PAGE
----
“It’s a confluence of remarkable things. We’ve got extraordinarily rare animals, nearly extinct, acting very unusually,” said Charles “Stormy” Mayo, director of the right whale habitat studies program at the Provincetown Center for Coastal Studies.
Before arriving early in Cape Cod waters, one of their main feeding grounds, right whales had a difficult winter off Florida and Georgia, where they gave birth to fewer calves.
Scientists are reluctant to draw a straight line between warmer water and changes in whale behavior, but some feel that they’re seeing more than coinciden-
ces. Water temperatures in and around Cape Cod Bay were more than 3.5 degrees above average this winter, although scientists say this is probably a short-term anomaly that can’t be directly attributed to climate change.
“To me or you 3.5 degrees isn’t a big difference, but in an ocean system it means different oceanography, different currents and different biological processes,” Mayo said. He suspects this could be driving changes in the distribution and timing of plankton blooms, in turn influencing the whales’ odd behavior.
With only about 400 of the animals in existence, North Atlantic right whales inevitably attract attention when they venture close to shore. The vast majority of them bear the scars of ship strikes and entanglement with fishing gear, two leading causes of right whale mortality and a threat to the species’ survival.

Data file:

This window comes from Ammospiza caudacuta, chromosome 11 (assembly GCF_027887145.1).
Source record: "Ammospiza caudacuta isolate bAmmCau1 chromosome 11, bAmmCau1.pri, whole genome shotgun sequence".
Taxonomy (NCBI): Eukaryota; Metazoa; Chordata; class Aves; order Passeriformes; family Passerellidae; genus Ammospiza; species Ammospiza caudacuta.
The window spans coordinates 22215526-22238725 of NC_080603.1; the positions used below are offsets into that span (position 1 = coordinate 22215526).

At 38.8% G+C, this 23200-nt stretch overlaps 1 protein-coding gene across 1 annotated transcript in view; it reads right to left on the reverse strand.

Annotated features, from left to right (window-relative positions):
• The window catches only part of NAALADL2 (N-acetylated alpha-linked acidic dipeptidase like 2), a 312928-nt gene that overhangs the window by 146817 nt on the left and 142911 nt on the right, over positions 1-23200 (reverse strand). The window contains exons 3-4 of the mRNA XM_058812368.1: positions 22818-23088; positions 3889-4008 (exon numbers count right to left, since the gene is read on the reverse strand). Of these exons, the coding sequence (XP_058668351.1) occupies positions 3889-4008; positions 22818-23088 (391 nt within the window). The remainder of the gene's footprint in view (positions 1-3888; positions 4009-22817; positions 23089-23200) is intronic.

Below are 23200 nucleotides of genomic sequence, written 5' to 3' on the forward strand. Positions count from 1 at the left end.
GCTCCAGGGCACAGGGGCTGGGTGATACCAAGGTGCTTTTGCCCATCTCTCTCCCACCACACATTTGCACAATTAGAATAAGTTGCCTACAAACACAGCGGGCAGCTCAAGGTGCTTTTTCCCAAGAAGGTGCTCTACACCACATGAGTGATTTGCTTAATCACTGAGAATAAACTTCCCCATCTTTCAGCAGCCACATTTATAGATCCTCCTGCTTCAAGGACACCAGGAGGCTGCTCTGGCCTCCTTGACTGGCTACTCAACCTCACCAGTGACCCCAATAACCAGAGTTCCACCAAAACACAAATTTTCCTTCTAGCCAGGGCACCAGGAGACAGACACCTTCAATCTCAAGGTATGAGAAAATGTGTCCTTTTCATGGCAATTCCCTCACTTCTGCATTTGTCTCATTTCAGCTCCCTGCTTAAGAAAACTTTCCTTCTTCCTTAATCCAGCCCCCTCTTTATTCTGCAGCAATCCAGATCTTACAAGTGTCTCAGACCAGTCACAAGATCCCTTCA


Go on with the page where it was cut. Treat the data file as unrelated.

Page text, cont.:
Humans have long posed a threat to the docile, huge-headed animals, which were hunted to near extinction in the 19th and 20th centuries because of their slowness and buoyancy after being killed (thus making them the “right” whale to hunt for their oil and baleen). But there are indications that in the coming decades the whales will be affected by a changing planet.
“It was a terrible year for right whale calves,” says Tony LaCasse, a spokesman for the New England Aquarium, a leader in right whale research.
Female right whales venture as far south as Florida to give birth, and the past decade has witnessed an encouraging uptick in calving numbers, with a yearly average of 20 and a high of 39 born in 2009. But this winter, aerial survey teams in Florida and Georgia have counted only six new calves, including one that likely died, apparently from malnutrition.
According to scientists, the disappointing numbers could be linked to changes in the animals’ northern feeding grounds brought on by water that is warmer but also less salty because of melting Arctic sea ice.